Our purpose was to evaluate the outcomes of patients with prior coronary angioplasty who underwent thrombolysis for new acute myocardial infarction (AMI) in the Global Utilization of Streptokinase and t-PA for Occluded Coronary Arteries-I trial. Baseline characteristics and clinical outcomes were compared between patients with (n = 1,647) and without (n = 39,150) previous angioplasty. The relations among prior angioplasty, clinical outcomes, and treatment effects were examined with logistic regression modeling. Patients with previous angioplasty tended to be younger and presented sooner after symptom onset, but had more multivessel disease and lower ejection fractions. Unadjusted mortality was significantly lower in the prior-angioplasty group at 24 hours (1.8% vs 2.7%, p = 0.03) and 30 days (5.6% vs 7.0%, p = 0.036). Although most of the survival advantage was due to low-risk characteristics in this group (lower age and heart rate and fewer anterior wall AMIs), prior angioplasty remained a weak but independent predictor of survival. Recurrent ischemia and reinfarction occurred more often in the prior-angioplasty group, as did bypass surgery (12.2% vs 8.5%) and repeat angioplasty (34.5% vs 21.4%). Patients with prior angioplasty and prior AMI had lower 30-day mortality than those with prior infarction alone (6.3% vs 12.6%, p <0.01). Treatment effects on 30-day mortality were similar among patients with prior angioplasty (odds ratio 1.2 for accelerated tissue-plasminogen activator v. combined streptokinase arms, 95% confidence interval 0.73 to 1.9). Patients with prior angioplasty who present with AMI have fewer in-hospital adverse events and lower 30-day mortality than those without such a history.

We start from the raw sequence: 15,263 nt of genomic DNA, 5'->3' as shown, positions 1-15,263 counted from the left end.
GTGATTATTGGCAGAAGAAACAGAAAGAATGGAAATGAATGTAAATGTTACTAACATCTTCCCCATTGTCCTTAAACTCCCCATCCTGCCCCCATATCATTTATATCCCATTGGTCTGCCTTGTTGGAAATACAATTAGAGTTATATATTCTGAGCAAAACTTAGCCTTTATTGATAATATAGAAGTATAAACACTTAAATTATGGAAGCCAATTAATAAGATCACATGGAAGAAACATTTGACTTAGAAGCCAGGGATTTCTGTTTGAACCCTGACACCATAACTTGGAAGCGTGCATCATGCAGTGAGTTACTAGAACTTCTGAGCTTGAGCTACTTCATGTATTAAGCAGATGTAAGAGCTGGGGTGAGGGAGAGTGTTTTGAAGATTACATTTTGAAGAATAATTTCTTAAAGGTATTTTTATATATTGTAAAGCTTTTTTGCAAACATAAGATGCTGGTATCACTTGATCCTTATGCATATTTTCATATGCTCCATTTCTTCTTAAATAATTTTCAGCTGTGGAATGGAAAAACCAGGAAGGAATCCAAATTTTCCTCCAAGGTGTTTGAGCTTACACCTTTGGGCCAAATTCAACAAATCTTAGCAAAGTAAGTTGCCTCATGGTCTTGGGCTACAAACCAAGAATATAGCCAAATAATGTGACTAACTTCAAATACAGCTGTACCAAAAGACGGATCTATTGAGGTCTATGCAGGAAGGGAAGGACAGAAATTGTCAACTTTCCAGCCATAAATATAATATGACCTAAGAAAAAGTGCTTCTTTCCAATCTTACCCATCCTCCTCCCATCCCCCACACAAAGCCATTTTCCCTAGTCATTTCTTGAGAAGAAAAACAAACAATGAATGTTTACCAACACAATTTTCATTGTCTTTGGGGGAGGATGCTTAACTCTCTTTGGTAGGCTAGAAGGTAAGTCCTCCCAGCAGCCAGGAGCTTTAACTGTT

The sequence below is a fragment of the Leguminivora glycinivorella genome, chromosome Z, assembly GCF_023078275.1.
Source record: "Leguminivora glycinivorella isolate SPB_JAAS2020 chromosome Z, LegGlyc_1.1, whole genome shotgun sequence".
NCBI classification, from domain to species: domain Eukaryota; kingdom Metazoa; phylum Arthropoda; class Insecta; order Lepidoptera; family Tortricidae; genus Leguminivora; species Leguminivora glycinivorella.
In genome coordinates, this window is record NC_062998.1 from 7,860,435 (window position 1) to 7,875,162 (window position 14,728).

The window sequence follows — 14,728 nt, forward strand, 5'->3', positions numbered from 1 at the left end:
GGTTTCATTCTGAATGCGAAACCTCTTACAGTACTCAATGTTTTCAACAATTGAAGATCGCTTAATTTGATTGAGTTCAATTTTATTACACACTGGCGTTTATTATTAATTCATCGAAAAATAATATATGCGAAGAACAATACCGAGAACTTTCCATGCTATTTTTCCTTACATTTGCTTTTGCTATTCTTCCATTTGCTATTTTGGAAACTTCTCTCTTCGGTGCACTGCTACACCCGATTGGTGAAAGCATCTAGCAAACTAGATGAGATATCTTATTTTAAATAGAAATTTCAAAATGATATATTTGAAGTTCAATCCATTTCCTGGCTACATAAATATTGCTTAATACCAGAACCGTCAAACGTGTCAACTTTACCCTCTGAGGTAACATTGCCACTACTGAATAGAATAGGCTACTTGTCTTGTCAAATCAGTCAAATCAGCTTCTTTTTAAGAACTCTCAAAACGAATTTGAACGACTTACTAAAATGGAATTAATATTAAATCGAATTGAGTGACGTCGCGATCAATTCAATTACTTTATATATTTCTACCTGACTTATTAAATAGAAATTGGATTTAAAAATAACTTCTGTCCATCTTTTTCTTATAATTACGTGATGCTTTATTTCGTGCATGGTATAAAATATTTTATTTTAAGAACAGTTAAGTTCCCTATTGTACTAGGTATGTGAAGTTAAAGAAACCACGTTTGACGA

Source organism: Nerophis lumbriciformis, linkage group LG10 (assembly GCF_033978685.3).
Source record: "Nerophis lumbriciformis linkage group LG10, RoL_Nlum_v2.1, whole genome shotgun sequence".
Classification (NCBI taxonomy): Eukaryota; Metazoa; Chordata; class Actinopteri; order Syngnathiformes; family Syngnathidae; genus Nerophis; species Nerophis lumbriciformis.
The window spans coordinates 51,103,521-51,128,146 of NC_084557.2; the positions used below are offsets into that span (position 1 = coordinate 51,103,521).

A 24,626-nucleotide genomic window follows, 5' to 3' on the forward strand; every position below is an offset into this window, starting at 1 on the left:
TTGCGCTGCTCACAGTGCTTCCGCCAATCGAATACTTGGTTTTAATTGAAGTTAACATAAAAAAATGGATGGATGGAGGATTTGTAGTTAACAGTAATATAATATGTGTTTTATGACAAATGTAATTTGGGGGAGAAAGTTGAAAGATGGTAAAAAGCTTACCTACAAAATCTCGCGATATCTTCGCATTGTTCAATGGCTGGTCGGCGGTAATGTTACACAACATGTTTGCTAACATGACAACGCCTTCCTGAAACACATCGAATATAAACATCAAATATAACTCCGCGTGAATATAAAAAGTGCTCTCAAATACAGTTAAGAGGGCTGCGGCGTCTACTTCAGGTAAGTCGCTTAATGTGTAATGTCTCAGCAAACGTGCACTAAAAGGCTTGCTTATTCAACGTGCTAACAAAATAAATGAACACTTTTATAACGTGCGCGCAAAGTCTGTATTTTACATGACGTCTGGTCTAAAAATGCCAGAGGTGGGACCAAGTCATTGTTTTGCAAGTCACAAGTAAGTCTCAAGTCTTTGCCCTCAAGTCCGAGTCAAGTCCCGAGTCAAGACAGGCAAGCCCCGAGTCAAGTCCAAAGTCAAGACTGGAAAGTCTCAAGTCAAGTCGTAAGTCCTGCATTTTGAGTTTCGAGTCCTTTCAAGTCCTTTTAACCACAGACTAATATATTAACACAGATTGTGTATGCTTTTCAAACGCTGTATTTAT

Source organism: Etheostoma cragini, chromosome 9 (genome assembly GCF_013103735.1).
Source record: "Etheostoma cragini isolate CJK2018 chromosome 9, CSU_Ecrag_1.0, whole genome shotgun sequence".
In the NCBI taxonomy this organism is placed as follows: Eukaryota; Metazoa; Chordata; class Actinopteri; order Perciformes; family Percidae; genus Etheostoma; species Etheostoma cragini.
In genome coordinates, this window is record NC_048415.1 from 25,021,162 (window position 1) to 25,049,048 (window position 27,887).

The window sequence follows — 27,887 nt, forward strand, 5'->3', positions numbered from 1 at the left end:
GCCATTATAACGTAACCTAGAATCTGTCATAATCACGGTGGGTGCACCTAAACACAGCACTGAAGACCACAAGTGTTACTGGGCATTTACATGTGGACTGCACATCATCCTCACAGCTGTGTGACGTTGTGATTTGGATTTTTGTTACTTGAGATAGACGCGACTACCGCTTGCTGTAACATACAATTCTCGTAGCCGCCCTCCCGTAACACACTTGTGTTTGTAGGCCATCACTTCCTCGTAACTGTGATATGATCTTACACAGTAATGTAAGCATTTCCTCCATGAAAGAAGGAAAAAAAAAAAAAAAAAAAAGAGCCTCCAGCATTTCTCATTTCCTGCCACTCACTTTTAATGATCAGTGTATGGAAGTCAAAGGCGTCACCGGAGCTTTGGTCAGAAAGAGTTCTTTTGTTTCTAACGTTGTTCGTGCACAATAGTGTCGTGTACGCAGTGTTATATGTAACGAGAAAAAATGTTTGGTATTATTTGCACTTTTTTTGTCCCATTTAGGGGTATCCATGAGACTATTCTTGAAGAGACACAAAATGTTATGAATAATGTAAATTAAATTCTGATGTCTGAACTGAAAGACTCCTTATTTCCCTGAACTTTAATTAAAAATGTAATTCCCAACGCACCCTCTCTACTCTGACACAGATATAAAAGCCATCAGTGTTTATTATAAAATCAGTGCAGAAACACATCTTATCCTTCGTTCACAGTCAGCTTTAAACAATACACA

ASJC Scopus subject areas
- Cardiology and Cardiovascular Medicine